elongation (low concentration only) root growth, cell differentiation, and branching; regulates
development of fruit; enhances apical dominance; functions in phototropism and gravitropism.
Moving: Auxin seems to be transported directly through parenchyma tissue, from one cell-cell. It
moves only from shoot tip to base, not in the reverse direction.
This unidirectional transport of auxin is called polar transport . Polar auxin transport requires energy.
The Role of Auxin in Cell Elongation. The apical meristem of a shoot is a major site of auxin
synthesis. As auxin from the shoot apex moves down to the region of cell elongation (see Chapter
35), the hormone stimulates growth of the cells, probably by binding to a receptor built into the
plasma membrane. According to a proposal called the acid growth hypothesis, proton pumps play a
major role in the growth response of cells to auxin. In a shoot’s region of elongation, auxin stimulates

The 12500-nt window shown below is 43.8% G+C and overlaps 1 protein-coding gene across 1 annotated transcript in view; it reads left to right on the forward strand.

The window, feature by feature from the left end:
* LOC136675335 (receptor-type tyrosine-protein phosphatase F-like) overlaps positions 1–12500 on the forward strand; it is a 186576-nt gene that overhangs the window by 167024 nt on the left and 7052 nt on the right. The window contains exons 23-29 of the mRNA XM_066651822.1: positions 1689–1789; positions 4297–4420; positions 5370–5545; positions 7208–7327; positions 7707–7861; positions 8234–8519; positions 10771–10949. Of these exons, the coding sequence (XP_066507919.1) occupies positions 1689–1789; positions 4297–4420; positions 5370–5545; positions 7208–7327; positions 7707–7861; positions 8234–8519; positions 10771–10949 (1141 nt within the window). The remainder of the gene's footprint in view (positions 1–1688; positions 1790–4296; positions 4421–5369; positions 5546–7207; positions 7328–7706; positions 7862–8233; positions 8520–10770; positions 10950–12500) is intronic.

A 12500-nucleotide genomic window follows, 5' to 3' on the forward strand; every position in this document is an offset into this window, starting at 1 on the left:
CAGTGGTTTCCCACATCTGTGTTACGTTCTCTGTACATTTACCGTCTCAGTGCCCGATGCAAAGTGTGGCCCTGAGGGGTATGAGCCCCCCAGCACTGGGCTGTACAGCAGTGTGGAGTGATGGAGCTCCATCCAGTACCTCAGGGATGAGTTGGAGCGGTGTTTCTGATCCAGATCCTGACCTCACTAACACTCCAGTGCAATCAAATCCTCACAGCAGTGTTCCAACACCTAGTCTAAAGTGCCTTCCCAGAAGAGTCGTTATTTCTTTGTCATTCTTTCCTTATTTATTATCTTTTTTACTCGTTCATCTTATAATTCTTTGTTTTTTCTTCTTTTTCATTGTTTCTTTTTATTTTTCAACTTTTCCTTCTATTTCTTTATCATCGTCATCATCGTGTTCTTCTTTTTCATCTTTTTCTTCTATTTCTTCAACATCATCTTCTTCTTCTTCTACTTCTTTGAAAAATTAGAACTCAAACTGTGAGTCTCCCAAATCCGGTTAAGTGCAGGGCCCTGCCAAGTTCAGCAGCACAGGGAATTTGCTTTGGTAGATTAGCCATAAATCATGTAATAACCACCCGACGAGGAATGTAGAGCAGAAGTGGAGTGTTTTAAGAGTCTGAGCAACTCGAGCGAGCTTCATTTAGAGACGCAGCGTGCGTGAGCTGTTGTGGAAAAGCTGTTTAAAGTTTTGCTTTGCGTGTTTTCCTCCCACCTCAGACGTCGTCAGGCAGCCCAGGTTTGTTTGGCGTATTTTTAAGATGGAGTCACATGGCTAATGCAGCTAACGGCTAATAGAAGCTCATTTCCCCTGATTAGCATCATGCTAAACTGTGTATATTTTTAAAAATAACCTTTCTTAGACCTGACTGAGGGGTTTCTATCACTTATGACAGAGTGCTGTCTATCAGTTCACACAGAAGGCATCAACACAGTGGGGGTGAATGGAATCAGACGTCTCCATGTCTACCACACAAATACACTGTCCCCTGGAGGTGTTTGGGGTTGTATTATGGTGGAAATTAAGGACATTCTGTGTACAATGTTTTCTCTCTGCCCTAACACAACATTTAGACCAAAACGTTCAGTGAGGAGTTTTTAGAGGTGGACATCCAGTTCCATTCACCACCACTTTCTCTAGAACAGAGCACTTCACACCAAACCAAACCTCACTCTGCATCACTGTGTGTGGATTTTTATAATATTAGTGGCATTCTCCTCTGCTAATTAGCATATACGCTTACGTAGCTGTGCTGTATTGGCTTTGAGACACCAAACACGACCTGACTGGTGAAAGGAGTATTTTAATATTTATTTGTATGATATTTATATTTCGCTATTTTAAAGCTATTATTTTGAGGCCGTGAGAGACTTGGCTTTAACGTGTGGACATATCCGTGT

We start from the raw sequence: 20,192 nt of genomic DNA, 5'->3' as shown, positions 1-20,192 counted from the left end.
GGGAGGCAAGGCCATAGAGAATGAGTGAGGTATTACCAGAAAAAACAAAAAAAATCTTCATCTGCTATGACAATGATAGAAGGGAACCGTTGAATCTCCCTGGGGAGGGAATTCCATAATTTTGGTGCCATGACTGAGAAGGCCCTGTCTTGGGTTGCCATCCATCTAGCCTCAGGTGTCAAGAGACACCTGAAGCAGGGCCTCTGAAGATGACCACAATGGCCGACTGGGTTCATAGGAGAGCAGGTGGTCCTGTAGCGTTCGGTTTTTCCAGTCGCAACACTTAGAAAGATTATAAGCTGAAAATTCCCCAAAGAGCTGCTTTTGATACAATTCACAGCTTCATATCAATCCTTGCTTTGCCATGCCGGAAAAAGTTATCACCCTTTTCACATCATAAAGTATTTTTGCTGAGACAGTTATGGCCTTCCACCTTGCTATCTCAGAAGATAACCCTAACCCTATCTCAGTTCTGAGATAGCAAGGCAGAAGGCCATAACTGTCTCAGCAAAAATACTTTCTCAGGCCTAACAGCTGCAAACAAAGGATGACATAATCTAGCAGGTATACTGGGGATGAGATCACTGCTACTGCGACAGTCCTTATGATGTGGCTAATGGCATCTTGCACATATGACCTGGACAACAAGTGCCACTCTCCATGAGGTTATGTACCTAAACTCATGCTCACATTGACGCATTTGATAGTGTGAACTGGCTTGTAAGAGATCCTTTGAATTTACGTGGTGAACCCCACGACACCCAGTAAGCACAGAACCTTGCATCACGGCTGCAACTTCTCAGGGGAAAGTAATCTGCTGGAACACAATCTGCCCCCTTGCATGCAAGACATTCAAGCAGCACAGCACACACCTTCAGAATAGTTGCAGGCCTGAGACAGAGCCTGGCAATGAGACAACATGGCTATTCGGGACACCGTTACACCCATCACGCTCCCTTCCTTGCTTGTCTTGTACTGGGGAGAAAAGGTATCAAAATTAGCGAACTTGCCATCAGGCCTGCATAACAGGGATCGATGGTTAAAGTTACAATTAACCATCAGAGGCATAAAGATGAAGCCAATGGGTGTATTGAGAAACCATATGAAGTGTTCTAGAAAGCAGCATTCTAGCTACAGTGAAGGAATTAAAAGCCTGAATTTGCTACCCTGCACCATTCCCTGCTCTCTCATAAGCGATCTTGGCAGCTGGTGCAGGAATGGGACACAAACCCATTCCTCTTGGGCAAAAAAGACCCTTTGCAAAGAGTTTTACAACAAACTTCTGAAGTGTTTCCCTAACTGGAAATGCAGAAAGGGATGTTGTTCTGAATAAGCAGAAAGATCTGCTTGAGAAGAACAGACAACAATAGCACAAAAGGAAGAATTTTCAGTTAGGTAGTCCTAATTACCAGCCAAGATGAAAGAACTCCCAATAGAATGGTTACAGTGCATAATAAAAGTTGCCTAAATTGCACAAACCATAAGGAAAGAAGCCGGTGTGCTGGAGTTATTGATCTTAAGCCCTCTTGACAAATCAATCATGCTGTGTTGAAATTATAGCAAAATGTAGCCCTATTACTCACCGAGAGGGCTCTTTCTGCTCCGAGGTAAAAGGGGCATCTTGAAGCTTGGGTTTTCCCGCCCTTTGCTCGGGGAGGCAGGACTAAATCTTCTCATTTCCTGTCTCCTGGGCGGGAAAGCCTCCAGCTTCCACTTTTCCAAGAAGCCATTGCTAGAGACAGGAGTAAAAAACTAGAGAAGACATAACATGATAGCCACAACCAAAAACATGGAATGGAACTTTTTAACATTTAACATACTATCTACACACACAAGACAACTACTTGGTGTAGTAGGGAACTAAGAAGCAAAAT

plasma membrane proton pumps, an action that, within minutes, both increases the voltage across
the membrane (membrane potential) and lowers the pH in the cell wall. Auxin also alters gene
expression rapidly, causing cells in the region of elongation to produce new proteins within minutes
Lateral and Adventitious Root Formation. Auxins are used commercially in the vegetative
propagation of plants by cuttings. Auxins as Herbicides. Synthetic auxins, such as 2,4-dinitrophenol
(2,4-D), are widely used as herbicides. Other Effects of Auxin. In addition to stimulating cell
elongation for primary growth, auxin affects secondary growth by inducing cell division in the vascular
cambium and by influencing the differentiation of secondary xylem.

5. Cytokinins (BA, kinetin, 2iP, zeatin, TDZ)